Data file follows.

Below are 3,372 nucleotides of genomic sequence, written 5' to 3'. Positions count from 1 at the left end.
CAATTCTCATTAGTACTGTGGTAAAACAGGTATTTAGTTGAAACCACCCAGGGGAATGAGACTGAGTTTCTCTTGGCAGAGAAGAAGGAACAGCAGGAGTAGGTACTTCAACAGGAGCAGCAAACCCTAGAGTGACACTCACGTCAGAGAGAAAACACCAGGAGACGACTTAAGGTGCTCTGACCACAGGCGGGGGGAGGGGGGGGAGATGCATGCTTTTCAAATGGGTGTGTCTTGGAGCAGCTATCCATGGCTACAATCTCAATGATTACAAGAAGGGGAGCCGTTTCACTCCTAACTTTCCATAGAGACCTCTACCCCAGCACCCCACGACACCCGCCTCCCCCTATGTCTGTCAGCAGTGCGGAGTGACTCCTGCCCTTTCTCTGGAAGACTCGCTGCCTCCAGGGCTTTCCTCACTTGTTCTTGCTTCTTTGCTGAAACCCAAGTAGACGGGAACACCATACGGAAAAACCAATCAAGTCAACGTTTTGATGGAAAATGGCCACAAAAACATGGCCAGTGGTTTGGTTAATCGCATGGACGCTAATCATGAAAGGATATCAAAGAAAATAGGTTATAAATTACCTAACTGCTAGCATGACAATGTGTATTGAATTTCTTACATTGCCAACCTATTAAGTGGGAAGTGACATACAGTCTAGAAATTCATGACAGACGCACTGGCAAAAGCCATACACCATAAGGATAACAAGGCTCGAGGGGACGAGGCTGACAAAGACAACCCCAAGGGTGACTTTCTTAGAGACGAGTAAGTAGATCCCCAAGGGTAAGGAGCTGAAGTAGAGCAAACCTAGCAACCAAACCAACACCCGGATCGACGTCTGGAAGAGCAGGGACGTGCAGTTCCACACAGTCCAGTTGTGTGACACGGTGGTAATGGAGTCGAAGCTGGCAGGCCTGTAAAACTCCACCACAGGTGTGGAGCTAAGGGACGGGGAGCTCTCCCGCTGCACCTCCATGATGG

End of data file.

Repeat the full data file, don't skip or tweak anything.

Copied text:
Below are 3,372 nucleotides of genomic sequence, written 5' to 3'. Positions count from 1 at the left end.
CAATTCTCATTAGTACTGTGGTAAAACAGGTATTTAGTTGAAACCACCCAGGGGAATGAGACTGAGTTTCTCTTGGCAGAGAAGAAGGAACAGCAGGAGTAGGTACTTCAACAGGAGCAGCAAACCCTAGAGTGACACTCACGTCAGAGAGAAAACACCAGGAGACGACTTAAGGTGCTCTGACCACAGGCGGGGGGAGGGGGGGGAGATGCATGCTTTTCAAATGGGTGTGTCTTGGAGCAGCTATCCATGGCTACAATCTCAATGATTACAAGAAGGGGAGCCGTTTCACTCCTAACTTTCCATAGAGACCTCTACCCCAGCACCCCACGACACCCGCCTCCCCCTATGTCTGTCAGCAGTGCGGAGTGACTCCTGCCCTTTCTCTGGAAGACTCGCTGCCTCCAGGGCTTTCCTCACTTGTTCTTGCTTCTTTGCTGAAACCCAAGTAGACGGGAACACCATACGGAAAAACCAATCAAGTCAACGTTTTGATGGAAAATGGCCACAAAAACATGGCCAGTGGTTTGGTTAATCGCATGGACGCTAATCATGAAAGGATATCAAAGAAAATAGGTTATAAATTACCTAACTGCTAGCATGACAATGTGTATTGAATTTCTTACATTGCCAACCTATTAAGTGGGAAGTGACATACAGTCTAGAAATTCATGACAGACGCACTGGCAAAAGCCATACACCATAAGGATAACAAGGCTCGAGGGGACGAGGCTGACAAAGACAACCCCAAGGGTGACTTTCTTAGAGACGAGTAAGTAGATCCCCAAGGGTAAGGAGCTGAAGTAGAGCAAACCTAGCAACCAAACCAACACCCGGATCGACGTCTGGAAGAGCAGGGACGTGCAGTTCCACACAGTCCAGTTGTGTGACACGGTGGTAATGGAGTCGAAGCTGGCAGGCCTGTAAAACTCCACCACAGGTGTGGAGCTAAGGGACGGGGAGCTCTCCCGCTGCACCTCCATGATGG